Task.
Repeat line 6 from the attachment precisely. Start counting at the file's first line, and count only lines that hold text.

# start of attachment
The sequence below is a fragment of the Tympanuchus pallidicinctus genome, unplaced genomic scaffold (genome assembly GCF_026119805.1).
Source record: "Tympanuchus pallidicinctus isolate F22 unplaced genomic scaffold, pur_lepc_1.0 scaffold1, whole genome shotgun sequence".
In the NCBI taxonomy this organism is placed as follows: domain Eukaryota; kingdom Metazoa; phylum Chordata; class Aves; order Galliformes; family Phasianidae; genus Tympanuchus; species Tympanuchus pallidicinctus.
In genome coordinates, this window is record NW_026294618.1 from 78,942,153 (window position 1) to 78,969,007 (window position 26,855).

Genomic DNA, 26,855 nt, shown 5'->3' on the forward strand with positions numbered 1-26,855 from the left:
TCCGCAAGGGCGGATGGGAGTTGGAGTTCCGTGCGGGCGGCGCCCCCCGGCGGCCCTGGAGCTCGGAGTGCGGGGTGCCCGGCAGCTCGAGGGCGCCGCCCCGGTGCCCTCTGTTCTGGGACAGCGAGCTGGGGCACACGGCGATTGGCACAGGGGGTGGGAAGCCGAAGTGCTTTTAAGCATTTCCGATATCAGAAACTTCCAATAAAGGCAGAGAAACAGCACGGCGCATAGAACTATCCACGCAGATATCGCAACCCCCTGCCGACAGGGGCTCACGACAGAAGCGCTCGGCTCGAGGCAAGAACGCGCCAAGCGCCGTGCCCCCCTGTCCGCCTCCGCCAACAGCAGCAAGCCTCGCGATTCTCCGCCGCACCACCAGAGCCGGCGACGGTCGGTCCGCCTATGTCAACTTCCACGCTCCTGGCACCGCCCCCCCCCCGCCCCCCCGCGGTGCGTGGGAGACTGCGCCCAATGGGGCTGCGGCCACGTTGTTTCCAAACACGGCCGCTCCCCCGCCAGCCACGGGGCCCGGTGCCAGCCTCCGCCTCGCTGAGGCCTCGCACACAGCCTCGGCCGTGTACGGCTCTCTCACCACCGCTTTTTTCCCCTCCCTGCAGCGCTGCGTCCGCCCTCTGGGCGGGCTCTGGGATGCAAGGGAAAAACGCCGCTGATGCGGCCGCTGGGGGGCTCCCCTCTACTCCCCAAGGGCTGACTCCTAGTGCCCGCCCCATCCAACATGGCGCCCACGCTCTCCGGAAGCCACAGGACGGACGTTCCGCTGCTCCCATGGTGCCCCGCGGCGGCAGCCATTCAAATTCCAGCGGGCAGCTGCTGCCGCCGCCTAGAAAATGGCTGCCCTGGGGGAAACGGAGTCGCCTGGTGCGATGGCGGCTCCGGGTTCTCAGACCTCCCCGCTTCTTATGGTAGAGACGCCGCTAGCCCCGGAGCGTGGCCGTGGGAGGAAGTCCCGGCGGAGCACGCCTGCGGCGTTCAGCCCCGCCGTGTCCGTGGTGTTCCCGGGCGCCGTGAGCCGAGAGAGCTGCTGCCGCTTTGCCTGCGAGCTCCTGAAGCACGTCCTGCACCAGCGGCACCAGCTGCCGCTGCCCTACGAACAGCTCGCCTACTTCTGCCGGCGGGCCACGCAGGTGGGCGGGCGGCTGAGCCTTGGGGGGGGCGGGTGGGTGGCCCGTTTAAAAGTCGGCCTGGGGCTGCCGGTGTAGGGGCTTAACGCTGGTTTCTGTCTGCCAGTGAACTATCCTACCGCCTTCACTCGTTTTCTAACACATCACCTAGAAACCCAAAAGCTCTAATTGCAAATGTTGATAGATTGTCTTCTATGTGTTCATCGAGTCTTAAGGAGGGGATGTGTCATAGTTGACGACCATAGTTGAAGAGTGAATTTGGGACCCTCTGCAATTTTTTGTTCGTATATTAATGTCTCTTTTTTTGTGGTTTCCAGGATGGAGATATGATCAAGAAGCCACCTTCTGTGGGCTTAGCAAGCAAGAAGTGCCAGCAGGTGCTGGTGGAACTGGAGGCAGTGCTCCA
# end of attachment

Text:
TCCGCAAGGGCGGATGGGAGTTGGAGTTCCGTGCGGGCGGCGCCCCCCGGCGGCCCTGGAGCTCGGAGTGCGGGGTGCCCGGCAGCTCGAGGGCGCCGCCCCGGTGCCCTCTGTTCTGGGACAGCGAGCTGGGGCACACGGCGATTGGCACAGGGGGTGGGAAGCCGAAGTGCTTTTAAGCATTTCCGATATCAGAAACTTCCAATAAAGGCAGAGAAACAGCACGGCGCATAGAACTATCCACGCAGATATCGCAACCCCCTGCCGACAGGGGCTCACGACAGAAGCGCTCGGCTCGAGGCAAGAACGCGCCAAGCGCCGTGCCCCCCTGTCCGCCTCCGCCAACAGCAGCAAGCCTCGCGATTCTCCGCCGCACCACCAGAGCCGGCGACGGTCGGTCCGCCTATGTCAACTTCCACGCTCCTGGCACCGCCCCCCCCCCGCCCCCCCGCGGTGCGTGGGAGACTGCGCCCAATGGGGCTGCGGCCACGTTGTTTCCAAACACGGCCGCTCCCCCGCCAGCCACGGGGCCCGGTGCCAGCCTCCGCCTCGCTGAGGCCTCGCACACAGCCTCGGCCGTGTACGGCTCTCTCACCACCGCTTTTTTCCCCTCCCTGCAGCGCTGCGTCCGCCCTCTGGGCGGGCTCTGGGATGCAAGGGAAAAACGCCGCTGATGCGGCCGCTGGGGGGCTCCCCTCTACTCCCCAAGGGCTGACTCCTAGTGCCCGCCCCATCCAACATGGCGCCCACGCTCTCCGGAAGCCACAGGACGGACGTTCCGCTGCTCCCATGGTGCCCCGCGGCGGCAGCCATTCAAATTCCAGCGGGCAGCTGCTGCCGCCGCCTAGAAAATGGCTGCCCTGGGGGAAACGGAGTCGCCTGGTGCGATGGCGGCTCCGGGTTCTCAGACCTCCCCGCTTCTTATGGTAGAGACGCCGCTAGCCCCGGAGCGTGGCCGTGGGAGGAAGTCCCGGCGGAGCACGCCTGCGGCGTTCAGCCCCGCCGTGTCCGTGGTGTTCCCGGGCGCCGTGAGCCGAGAGAGCTGCTGCCGCTTTGCCTGCGAGCTCCTGAAGCACGTCCTGCACCAGCGGCACCAGCTGCCGCTGCCCTACGAACAGCTCGCCTACTTCTGCCGGCGGGCCACGCAGGTGGGCGGGCGGCTGAGCCTTGGGGGGGGCGGGTGGGTGGCCCGTTTAAAAGTCGGCCTGGGGCTGCCGGTGTAGGGGCTTAACGCTGGTTTCTGTCTGCCAGTGAACTATCCTACCGCCTTCACTCGTTTTCTAACACATCACCTAGAAACCCAAAAGCTCTAATTGCAAATGTTGATAGATTGTCTTCTATGTGTTCATCGAGTCTTAAGGAGGGGATGTGTCATAGTTGACGACCATAGTTGAAGAGTGAATTTGGGACCCTCTGCAATTTTTTGTTCGTATATTAATGTCTCTTTTTTTGTGGTTTCCAGGATGGAGATATGATCAAGAAGCCACCTTCTGTGGGCTTAGCAAGCAAGAAGTGCCAGCAGGTGCTGGTGGAACTGGAGGCAGTGCTCCA